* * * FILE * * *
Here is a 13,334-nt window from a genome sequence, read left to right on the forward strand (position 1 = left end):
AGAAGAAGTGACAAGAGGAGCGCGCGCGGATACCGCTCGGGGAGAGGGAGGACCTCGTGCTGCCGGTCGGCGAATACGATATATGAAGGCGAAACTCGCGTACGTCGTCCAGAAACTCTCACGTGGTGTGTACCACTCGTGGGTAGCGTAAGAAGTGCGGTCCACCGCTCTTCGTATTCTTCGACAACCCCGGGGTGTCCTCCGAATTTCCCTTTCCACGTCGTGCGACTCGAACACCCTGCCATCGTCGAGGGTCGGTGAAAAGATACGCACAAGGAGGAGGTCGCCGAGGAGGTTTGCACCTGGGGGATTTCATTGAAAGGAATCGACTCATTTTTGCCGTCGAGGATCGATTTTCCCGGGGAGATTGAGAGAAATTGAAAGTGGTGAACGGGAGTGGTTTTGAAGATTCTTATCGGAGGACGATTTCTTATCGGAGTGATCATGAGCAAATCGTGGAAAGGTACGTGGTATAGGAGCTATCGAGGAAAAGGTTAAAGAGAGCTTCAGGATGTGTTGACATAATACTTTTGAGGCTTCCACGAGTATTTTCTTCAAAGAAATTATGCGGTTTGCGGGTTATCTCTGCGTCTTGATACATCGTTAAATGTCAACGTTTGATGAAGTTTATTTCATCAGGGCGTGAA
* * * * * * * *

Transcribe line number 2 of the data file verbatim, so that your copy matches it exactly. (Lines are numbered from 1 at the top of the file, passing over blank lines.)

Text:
AGAAGAAGTGACAAGAGGAGCGCGCGCGGATACCGCTCGGGGAGAGGGAGGACCTCGTGCTGCCGGTCGGCGAATACGATATATGAAGGCGAAACTCGCGTACGTCGTCCAGAAACTCTCACGTGGTGTGTACCACTCGTGGGTAGCGTAAGAAGTGCGGTCCACCGCTCTTCGTATTCTTCGACAACCCCGGGGTGTCCTCCGAATTTCCCTTTCCACGTCGTGCGACTCGAACACCCTGCCATCGTCGAGGGTCGGTGAAAAGATACGCACAAGGAGGAGGTCGCCGAGGAGGTTTGCACCTGGGGGATTTCATTGAAAGGAATCGACTCATTTTTGCCGTCGAGGATCGATTTTCCCGGGGAGATTGAGAGAAATTGAAAGTGGTGAACGGGAGTGGTTTTGAAGATTCTTATCGGAGGACGATTTCTTATCGGAGTGATCATGAGCAAATCGTGGAAAGGTACGTGGTATAGGAGCTATCGAGGAAAAGGTTAAAGAGAGCTTCAGGATGTGTTGACATAATACTTTTGAGGCTTCCACGAGTATTTTCTTCAAAGAAATTATGCGGTTTGCGGGTTATCTCTGCGTCTTGATACATCGTTAAATGTCAACGTTTGATGAAGTTTATTTCATCAGGGCGTGAA